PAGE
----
Democratic Republic of Congo: Latest News
Kurt Davis Jr., 2:00 am AFKI Original
Short-term volatility and uncertainty in the African growth story create opportunities for hedge funds. Hedge funds generally operate flexibly than private equity, and they have the creativity to generate bond-like returns that outpace inflation. Critics say hedge funds have limited liquidity in an opaque world. The riskiest play — but with big returns — is in agriculture and land. Where land is for sale in Africa, investors are making a play for a limited resource, especially when it’s arable, ripe for production or ideal for commercial and residential construction.
Peter Pedroncelli, 7:02 am AFKI Original
African football has become a force to reckon with on the world stage, and an indication of which national teams are the best on the continent comes in the form of the FIFA Ranking, which ranks all members of world football’s governing body. Below are the top 10 ranked African national teams in world football for the month of April, according to the FIFA ranking.
Kurt Davis Jr., 10:13 am AFKI Original
The Anglos have an apparently insatiable investment appetite for the region. Gabon will no longer fly under the radar after Washington, D.C.-based Carlyle Group — the world’s largest private equity fund — purchased Royal Dutch Shell’s onshore assets in Gabon for $587 million. Petroleum services, infrastructure and timber are rising on the radar for crafty investors in Gabon. Financial services and ICT too. Gabon is a stable provider of services and networks to neighboring countries. Here are six other Francophone African countries investors are looking at.
Mongabay, 12:37 pm
An 8-pound monkey can cost $105 in Paris compared to $5.37 in Cameroon. In Europe’s biggest cities, demand for exotic delicacies or a “taste of home” drives a trade in African bushmeat that is as yet unquantified. African traffickers can get high prices for increasingly rare African species. The influx of bushmeat is small compared to the greater crisis in Africa. “Africa is eating its forests and we are looking at empty forest syndrome,” a stakeholder said. As African species get rarer and fetch a higher price abroad, Europe and the U.S. could become bigger bushmeat markets.
Dana Sanchez, 10:15 am
Many migrants who make it to Italy don’t tell friends and family about the hardship. A campaign that exposes the realities is now targeting potential African migrants on social media in 15 West and Central African countries — where most arrivals in Italy originate. Posts on Facebook, Twitter, YouTube and Instagram give testimonials created by migrants in multiple languages. All end with the warning, “Be aware, brother” and “Be aware, sister.” A record 181,000 migrants crossed the Mediterranean in 2016 on flimsy boats operated by smugglers. Of those, 25,000 were mostly unaccompanied children. Arrivals in Italy are up 66% so far in 2017.
Staff, 12:52 pm
The Duolingo app is video-game-like and addictive, according to Time. It was co-developed by Luis Von Ahn, the same Guatemalan-American entrepreneur who founded CAPTCHA — the test used by most website forms to make sure you’re a human, not a computer. It sold to Google in 2009. This allowed von Ahn to pursue his passion project — to improve education so all social classes could have better opportunities. Classes or computer-based language programs like Rosetta Stone cost at least $1,000, he said. “So we decided to do languages for free. We realized that we are teaching almost every European language you can think of, but we had no African languages.”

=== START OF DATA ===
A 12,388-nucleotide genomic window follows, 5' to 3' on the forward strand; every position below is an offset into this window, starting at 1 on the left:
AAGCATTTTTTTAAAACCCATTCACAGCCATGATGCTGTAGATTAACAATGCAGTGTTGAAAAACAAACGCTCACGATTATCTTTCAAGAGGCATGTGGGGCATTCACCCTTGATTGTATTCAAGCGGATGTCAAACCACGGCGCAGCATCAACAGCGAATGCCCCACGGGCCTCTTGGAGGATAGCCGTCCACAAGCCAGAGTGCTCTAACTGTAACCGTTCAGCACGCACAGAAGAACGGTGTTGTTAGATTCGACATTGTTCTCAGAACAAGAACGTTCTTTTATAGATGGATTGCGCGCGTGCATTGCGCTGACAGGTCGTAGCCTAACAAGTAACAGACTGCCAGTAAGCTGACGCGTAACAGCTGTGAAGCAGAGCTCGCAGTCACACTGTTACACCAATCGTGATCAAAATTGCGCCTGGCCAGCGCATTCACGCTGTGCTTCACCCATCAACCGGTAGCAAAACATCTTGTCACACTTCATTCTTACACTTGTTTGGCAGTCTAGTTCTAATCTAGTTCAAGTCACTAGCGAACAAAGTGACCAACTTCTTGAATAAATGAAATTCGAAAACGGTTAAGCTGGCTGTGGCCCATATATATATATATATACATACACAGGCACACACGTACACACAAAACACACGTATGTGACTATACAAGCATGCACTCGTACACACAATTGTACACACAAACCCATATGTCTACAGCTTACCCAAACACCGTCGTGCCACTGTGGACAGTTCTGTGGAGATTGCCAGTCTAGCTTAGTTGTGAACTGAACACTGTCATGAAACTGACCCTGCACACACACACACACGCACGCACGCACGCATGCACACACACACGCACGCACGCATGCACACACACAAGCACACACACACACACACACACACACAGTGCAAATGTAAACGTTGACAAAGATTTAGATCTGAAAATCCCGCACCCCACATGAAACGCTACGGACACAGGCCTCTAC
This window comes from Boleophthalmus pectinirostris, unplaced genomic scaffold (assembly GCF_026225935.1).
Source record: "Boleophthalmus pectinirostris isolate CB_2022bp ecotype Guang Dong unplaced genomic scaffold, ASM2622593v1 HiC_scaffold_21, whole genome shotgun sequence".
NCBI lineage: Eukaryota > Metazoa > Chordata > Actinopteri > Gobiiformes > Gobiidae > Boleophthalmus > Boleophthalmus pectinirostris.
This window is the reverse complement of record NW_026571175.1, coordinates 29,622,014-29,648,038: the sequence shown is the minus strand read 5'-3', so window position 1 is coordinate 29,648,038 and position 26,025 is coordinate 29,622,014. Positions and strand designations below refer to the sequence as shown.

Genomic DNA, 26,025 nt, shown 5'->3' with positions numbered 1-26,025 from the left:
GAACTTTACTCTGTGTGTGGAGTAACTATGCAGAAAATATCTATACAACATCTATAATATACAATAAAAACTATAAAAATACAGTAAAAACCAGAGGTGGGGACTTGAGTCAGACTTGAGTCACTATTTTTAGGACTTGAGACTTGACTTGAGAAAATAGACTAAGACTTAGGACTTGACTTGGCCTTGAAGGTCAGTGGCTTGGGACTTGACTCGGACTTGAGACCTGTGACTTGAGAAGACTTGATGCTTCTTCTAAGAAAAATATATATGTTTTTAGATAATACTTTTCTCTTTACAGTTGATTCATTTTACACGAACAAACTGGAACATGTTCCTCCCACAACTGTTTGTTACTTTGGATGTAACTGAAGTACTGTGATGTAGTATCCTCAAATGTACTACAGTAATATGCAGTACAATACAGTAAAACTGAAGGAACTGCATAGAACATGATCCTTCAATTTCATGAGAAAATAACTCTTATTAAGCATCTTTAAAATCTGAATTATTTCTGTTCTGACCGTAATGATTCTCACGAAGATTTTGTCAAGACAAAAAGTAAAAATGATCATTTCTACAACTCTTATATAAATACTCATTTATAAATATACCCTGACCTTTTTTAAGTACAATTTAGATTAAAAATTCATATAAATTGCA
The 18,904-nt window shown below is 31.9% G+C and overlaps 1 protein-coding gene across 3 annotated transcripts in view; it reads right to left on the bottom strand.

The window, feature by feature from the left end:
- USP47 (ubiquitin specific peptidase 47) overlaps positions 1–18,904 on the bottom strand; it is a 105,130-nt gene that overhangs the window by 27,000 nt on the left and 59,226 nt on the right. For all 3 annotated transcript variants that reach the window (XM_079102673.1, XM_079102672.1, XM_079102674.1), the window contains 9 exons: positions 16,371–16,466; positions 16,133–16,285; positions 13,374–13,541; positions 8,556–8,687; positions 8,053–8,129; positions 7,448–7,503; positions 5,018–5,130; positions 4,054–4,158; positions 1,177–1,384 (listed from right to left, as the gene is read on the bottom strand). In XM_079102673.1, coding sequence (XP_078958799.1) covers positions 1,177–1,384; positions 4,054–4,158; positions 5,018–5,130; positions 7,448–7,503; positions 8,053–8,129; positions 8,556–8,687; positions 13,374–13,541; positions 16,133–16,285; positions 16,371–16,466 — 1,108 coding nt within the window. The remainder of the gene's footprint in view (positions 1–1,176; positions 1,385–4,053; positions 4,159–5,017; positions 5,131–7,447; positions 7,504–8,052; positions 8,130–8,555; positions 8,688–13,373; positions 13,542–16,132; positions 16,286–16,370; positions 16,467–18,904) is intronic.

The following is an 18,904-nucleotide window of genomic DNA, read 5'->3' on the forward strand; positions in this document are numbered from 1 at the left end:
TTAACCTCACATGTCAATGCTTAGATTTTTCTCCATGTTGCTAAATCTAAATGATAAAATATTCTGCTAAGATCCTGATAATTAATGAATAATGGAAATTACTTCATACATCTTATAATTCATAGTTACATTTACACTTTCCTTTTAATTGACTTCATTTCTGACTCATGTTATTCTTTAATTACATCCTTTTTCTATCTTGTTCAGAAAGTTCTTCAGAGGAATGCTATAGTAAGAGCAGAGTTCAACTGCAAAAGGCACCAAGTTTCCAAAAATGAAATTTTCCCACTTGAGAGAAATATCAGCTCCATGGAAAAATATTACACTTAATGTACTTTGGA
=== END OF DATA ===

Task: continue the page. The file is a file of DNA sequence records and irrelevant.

Dana Sanchez, 9:52 am
The surprisingly strong bull market in commodity prices in 2016 contributed to increased activity in mining and metals deals in Africa, says Quintin Hobbs, Africa mining and metals transactions leader at Ernst & Young. Organizations ran leaner and more efficient, with stronger balance sheets. The outlook improved so significantly through the course of 2016, that the predicted level of divestments and assets listed at rock-bottom prices at the beginning of 2016 just didn’t materialize, another expert said.
Kurt Davis Jr., 1:00 am AFKI Original
The number of urban Africans almost doubled between 1995 and 2015 and is expected to double again by 2035. Rapid growth is driving the African phenomenon of the megacity — an urban area with a population of at least 10 million. Megacities have economic benefits – economies of scale, innovation, clusters of skilled labor, and higher incomes. But they also struggle with congested slums, unemployment and out-of-control traffic. More than 50 percent of the African urban population lives in slums.
Dana Sanchez, 1:01 am
Local Nigerian appetites for luxury appear to be intact, despite the country’s financial hardship since crude oil prices fell off a cliff. Trendy hotspots are constantly appearing. There are rumors of a Nobu restaurant under construction. When wealthy Nigerians want a shopping spree without the airfare to London, some go to Polo Luxury, which operates luxury retail outlets across West Africa. Jennifer Obayuwana is executive director of the company founded by her father. She spoke to Forbes about the planned March launch of Polo’s luxury online shopping platform – a first of its kind in Africa.
Staff, 1:02 pm
It may be surprising to learn that North Korea has long fostered diplomatic, economic and military relations with various African countries. These relations have thrived even after widespread international condemnation following its first nuclear test in 2006. An Africa pivot may be the only option left for the country as China -— its traditional ally — increasingly distances itself. Following North Korea’s sixth nuclear test over the weekend, the U.N. warned members to “redouble efforts” to enforce existing sanctions.
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